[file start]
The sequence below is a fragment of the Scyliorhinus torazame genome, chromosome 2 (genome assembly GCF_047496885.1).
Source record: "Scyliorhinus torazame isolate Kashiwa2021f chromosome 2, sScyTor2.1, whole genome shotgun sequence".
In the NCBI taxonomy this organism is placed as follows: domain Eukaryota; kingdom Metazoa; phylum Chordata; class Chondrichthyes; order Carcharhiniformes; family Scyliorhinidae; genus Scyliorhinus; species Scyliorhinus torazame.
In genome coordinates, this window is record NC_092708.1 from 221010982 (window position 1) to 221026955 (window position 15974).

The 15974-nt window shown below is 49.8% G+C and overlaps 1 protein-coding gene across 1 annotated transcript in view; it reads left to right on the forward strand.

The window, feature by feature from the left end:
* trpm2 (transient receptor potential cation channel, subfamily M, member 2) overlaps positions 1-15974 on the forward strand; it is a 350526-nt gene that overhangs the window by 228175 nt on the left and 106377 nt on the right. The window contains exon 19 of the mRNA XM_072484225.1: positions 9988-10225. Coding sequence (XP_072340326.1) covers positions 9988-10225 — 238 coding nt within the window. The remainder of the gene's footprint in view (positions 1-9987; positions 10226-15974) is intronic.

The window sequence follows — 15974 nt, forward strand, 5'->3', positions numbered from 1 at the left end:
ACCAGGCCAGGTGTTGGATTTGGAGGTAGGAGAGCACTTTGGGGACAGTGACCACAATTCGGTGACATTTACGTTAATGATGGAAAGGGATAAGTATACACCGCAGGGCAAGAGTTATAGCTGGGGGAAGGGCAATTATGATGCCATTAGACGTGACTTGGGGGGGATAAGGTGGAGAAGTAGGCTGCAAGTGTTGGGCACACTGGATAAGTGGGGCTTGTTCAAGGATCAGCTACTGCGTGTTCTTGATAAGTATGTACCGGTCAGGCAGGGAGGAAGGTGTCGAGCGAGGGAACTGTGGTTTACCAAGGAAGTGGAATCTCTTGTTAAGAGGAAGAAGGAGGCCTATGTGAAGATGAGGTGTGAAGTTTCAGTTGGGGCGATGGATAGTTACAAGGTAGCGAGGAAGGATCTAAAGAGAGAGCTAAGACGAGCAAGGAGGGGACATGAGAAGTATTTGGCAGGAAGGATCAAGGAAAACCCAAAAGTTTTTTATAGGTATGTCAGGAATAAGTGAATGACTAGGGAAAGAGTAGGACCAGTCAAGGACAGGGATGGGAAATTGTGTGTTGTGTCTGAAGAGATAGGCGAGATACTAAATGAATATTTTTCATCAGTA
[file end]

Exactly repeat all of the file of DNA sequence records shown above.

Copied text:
The sequence below is a fragment of the Scyliorhinus torazame genome, chromosome 2 (genome assembly GCF_047496885.1).
Source record: "Scyliorhinus torazame isolate Kashiwa2021f chromosome 2, sScyTor2.1, whole genome shotgun sequence".
In the NCBI taxonomy this organism is placed as follows: domain Eukaryota; kingdom Metazoa; phylum Chordata; class Chondrichthyes; order Carcharhiniformes; family Scyliorhinidae; genus Scyliorhinus; species Scyliorhinus torazame.
In genome coordinates, this window is record NC_092708.1 from 221010982 (window position 1) to 221026955 (window position 15974).

The 15974-nt window shown below is 49.8% G+C and overlaps 1 protein-coding gene across 1 annotated transcript in view; it reads left to right on the forward strand.

The window, feature by feature from the left end:
* trpm2 (transient receptor potential cation channel, subfamily M, member 2) overlaps positions 1-15974 on the forward strand; it is a 350526-nt gene that overhangs the window by 228175 nt on the left and 106377 nt on the right. The window contains exon 19 of the mRNA XM_072484225.1: positions 9988-10225. Coding sequence (XP_072340326.1) covers positions 9988-10225 — 238 coding nt within the window. The remainder of the gene's footprint in view (positions 1-9987; positions 10226-15974) is intronic.

The window sequence follows — 15974 nt, forward strand, 5'->3', positions numbered from 1 at the left end:
ACCAGGCCAGGTGTTGGATTTGGAGGTAGGAGAGCACTTTGGGGACAGTGACCACAATTCGGTGACATTTACGTTAATGATGGAAAGGGATAAGTATACACCGCAGGGCAAGAGTTATAGCTGGGGGAAGGGCAATTATGATGCCATTAGACGTGACTTGGGGGGGATAAGGTGGAGAAGTAGGCTGCAAGTGTTGGGCACACTGGATAAGTGGGGCTTGTTCAAGGATCAGCTACTGCGTGTTCTTGATAAGTATGTACCGGTCAGGCAGGGAGGAAGGTGTCGAGCGAGGGAACTGTGGTTTACCAAGGAAGTGGAATCTCTTGTTAAGAGGAAGAAGGAGGCCTATGTGAAGATGAGGTGTGAAGTTTCAGTTGGGGCGATGGATAGTTACAAGGTAGCGAGGAAGGATCTAAAGAGAGAGCTAAGACGAGCAAGGAGGGGACATGAGAAGTATTTGGCAGGAAGGATCAAGGAAAACCCAAAAGTTTTTTATAGGTATGTCAGGAATAAGTGAATGACTAGGGAAAGAGTAGGACCAGTCAAGGACAGGGATGGGAAATTGTGTGTTGTGTCTGAAGAGATAGGCGAGATACTAAATGAATATTTTTCATCAGTA